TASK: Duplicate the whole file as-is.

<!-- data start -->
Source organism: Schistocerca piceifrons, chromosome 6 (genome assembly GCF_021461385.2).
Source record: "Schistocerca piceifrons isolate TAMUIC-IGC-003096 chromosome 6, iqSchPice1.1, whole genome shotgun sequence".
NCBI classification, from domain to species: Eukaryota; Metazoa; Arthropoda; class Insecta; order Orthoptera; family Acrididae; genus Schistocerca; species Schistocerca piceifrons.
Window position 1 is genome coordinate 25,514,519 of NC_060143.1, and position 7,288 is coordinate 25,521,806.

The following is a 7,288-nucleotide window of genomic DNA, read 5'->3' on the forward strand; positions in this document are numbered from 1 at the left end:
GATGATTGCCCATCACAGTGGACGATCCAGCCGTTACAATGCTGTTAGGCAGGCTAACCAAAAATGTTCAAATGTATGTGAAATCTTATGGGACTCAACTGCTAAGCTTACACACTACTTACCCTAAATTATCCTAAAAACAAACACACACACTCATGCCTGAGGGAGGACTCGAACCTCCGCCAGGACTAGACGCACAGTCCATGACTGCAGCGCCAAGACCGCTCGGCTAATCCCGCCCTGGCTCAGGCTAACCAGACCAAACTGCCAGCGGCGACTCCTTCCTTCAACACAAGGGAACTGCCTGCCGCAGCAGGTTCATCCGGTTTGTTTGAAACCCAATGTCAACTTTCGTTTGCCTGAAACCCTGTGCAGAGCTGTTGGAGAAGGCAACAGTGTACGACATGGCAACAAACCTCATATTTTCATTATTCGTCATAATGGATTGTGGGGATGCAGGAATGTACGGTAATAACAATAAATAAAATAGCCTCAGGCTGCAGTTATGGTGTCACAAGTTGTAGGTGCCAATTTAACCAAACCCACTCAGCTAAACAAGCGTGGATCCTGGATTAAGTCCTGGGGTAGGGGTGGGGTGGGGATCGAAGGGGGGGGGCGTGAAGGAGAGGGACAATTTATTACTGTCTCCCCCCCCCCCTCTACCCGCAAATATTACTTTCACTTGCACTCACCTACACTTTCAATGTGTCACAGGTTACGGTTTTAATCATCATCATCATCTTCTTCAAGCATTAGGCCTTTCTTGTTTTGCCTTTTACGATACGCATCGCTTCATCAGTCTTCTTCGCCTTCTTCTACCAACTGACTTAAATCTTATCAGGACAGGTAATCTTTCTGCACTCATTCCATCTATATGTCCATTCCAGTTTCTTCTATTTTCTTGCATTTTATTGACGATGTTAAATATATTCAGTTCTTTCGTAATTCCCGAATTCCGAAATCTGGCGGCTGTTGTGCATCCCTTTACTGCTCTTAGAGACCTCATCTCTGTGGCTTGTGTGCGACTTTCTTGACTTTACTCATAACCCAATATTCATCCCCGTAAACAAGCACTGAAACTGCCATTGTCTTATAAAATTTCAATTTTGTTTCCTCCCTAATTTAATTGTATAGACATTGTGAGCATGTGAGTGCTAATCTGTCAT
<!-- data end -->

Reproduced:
Source organism: Schistocerca piceifrons, chromosome 6 (genome assembly GCF_021461385.2).
Source record: "Schistocerca piceifrons isolate TAMUIC-IGC-003096 chromosome 6, iqSchPice1.1, whole genome shotgun sequence".
NCBI classification, from domain to species: Eukaryota; Metazoa; Arthropoda; class Insecta; order Orthoptera; family Acrididae; genus Schistocerca; species Schistocerca piceifrons.
Window position 1 is genome coordinate 25,514,519 of NC_060143.1, and position 7,288 is coordinate 25,521,806.

The following is a 7,288-nucleotide window of genomic DNA, read 5'->3' on the forward strand; positions in this document are numbered from 1 at the left end:
GATGATTGCCCATCACAGTGGACGATCCAGCCGTTACAATGCTGTTAGGCAGGCTAACCAAAAATGTTCAAATGTATGTGAAATCTTATGGGACTCAACTGCTAAGCTTACACACTACTTACCCTAAATTATCCTAAAAACAAACACACACACTCATGCCTGAGGGAGGACTCGAACCTCCGCCAGGACTAGACGCACAGTCCATGACTGCAGCGCCAAGACCGCTCGGCTAATCCCGCCCTGGCTCAGGCTAACCAGACCAAACTGCCAGCGGCGACTCCTTCCTTCAACACAAGGGAACTGCCTGCCGCAGCAGGTTCATCCGGTTTGTTTGAAACCCAATGTCAACTTTCGTTTGCCTGAAACCCTGTGCAGAGCTGTTGGAGAAGGCAACAGTGTACGACATGGCAACAAACCTCATATTTTCATTATTCGTCATAATGGATTGTGGGGATGCAGGAATGTACGGTAATAACAATAAATAAAATAGCCTCAGGCTGCAGTTATGGTGTCACAAGTTGTAGGTGCCAATTTAACCAAACCCACTCAGCTAAACAAGCGTGGATCCTGGATTAAGTCCTGGGGTAGGGGTGGGGTGGGGATCGAAGGGGGGGGGCGTGAAGGAGAGGGACAATTTATTACTGTCTCCCCCCCCCCCTCTACCCGCAAATATTACTTTCACTTGCACTCACCTACACTTTCAATGTGTCACAGGTTACGGTTTTAATCATCATCATCATCTTCTTCAAGCATTAGGCCTTTCTTGTTTTGCCTTTTACGATACGCATCGCTTCATCAGTCTTCTTCGCCTTCTTCTACCAACTGACTTAAATCTTATCAGGACAGGTAATCTTTCTGCACTCATTCCATCTATATGTCCATTCCAGTTTCTTCTATTTTCTTGCATTTTATTGACGATGTTAAATATATTCAGTTCTTTCGTAATTCCCGAATTCCGAAATCTGGCGGCTGTTGTGCATCCCTTTACTGCTCTTAGAGACCTCATCTCTGTGGCTTGTGTGCGACTTTCTTGACTTTACTCATAACCCAATATTCATCCCCGTAAACAAGCACTGAAACTGCCATTGTCTTATAAAATTTCAATTTTGTTTCCTCCCTAATTTAATTGTATAGACATTGTGAGCATGTGAGTGCTAATCTGTCAT